It's astonishing how much interest there is in what Apple will do next, and how much we cling to every indication of gadgets in the pipeline. Yesterday the blogs were abuzz with a vague hint from Apple board member Bill Campbell. In an hour-long talk to his employees at Intuit, he talked briefly about future products. And while he gave the standard line of not being at liberty to discuss Apple's forthcoming products, he did say he expects "a lot of things going on with the application of technology to really intimate things." Of course, everyone is interpreting that to mean an iWatch or some other wearable device is on its way. You can read more on Bloomberg Businessweek. Or you can watch the whole video. Start watching at 6:00 on the timeline to see just the segment on future gadgets.
Apple, as well as those familiar with its plans, say new products are coming. But investors are nervous, believing Apple can't possibly come up with yet one more disruptive technology or service, as the company has done so many times in the past: the Mac, iPod, iTunes Store, iPhone, iPad, iCloud. Each has changed an industry.
In Steve Jobs's final on-stage product introduction in 2011 with iCloud, he spoke repeatedly about the "post-PC era" — saying the PC would no longer be the center of one's digital life. iPhones and iPads are no longer tethered devices but are computers in their own right. His words were prophetic: One of the biggest news stories this past week was the plunge in PC sales. Market research firm IDC reported PC sales in the first quarter of this year declined by 13.9 percent, which was the largest decline in all the years the firm has been tracking PC shipments. You can read more in an interesting article on Tech.pinions titled "The Revenge of Steve Jobs." Clearly, Apple's iPhone and iPad have been hugely disruptive to the PC industry.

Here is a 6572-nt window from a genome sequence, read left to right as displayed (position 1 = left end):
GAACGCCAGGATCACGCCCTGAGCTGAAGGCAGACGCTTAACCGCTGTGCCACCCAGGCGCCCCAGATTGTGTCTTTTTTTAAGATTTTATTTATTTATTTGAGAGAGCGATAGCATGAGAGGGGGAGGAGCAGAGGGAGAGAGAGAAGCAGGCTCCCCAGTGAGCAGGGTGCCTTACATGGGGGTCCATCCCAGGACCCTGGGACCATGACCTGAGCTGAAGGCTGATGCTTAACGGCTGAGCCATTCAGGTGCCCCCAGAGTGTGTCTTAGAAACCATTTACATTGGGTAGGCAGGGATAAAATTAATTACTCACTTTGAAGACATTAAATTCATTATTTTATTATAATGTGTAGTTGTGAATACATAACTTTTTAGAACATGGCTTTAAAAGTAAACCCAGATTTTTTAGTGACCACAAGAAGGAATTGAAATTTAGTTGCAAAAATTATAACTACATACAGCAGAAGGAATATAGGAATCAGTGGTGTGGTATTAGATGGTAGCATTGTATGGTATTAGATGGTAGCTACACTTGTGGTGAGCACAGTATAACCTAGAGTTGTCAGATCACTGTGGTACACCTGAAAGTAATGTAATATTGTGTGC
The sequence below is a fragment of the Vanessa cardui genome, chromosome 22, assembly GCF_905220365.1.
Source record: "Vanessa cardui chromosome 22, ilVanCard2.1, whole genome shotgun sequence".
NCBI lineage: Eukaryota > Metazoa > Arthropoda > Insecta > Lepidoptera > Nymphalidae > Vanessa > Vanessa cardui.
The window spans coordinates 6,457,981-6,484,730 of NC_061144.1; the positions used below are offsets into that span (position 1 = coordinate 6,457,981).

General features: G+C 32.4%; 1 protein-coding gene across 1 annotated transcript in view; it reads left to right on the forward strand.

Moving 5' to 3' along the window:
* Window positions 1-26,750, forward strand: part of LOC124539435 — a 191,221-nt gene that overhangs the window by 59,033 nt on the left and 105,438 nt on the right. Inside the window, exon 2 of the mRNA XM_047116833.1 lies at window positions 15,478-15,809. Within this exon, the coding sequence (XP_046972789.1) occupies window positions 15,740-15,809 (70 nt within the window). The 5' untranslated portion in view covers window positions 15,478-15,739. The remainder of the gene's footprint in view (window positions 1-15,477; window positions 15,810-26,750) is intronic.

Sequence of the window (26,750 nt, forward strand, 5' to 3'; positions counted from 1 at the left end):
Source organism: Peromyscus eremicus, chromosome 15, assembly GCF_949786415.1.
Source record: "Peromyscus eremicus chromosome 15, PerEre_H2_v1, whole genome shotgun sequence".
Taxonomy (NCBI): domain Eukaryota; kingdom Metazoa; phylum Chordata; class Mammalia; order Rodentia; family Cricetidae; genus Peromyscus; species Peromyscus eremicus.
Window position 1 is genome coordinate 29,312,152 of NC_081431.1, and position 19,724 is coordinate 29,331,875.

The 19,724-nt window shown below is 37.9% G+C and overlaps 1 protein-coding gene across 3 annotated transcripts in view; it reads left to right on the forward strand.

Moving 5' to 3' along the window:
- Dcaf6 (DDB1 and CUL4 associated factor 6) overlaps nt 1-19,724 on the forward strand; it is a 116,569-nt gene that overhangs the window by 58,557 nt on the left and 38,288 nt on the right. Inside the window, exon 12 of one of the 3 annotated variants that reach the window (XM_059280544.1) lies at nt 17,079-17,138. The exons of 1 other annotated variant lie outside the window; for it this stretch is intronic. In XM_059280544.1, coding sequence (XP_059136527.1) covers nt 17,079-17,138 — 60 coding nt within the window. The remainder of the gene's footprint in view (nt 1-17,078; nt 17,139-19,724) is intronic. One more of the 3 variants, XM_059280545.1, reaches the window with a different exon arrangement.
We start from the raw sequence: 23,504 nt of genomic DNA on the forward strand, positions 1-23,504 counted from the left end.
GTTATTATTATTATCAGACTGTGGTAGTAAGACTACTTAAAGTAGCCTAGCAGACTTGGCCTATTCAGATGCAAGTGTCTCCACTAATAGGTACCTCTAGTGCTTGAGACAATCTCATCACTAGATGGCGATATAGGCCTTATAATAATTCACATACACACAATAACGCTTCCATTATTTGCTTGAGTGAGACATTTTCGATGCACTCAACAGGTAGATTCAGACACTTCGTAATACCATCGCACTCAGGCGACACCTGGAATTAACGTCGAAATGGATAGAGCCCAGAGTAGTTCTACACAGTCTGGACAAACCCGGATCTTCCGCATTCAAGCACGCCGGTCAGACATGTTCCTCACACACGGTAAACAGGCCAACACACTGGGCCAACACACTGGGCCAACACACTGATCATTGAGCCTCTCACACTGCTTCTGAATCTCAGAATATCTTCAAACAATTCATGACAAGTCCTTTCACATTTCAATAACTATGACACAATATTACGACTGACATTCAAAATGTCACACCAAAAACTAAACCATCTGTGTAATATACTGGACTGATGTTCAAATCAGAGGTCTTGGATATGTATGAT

So, again, what's next for Apple? Blogs were also buzzing this past week with the news that Apple is on the verge of signing an agreement with Universal Music related to Apple's forthcoming iRadio service. Sources told the website The Verge that Apple would be signing the agreement as early as next week, and that an agreement with Warner Music will come soon after. What's the big deal? We already have so many options for music, including purchasing it in the iTunes Store, using Pandora, subscribing to Spotify. What's the import of yet another service? Will it be disruptive?
It's hard to say, but what it tells me is that Apple has the ability to make deals with the big content producers. This is significant. Just a few months ago, the word was that Apple's deals with the major labels were dead in the water. Yet, Apple has won the day. This augurs well for the company's rumored efforts to disrupt the TV industry and suggests to me it still has the mojo to get a deal with the major networks. Apple always does things right, making things easier and friendlier for the user. Apple is now making its foray into streaming media delivery, and that could very well be yet another disruptive technology.
A lot of attention right now is the rumored low-cost iPhone and the iPhone 5S. But in some ways, these other rumored developments are more significant. They tell us that Apple is still on the march, still forging into new areas.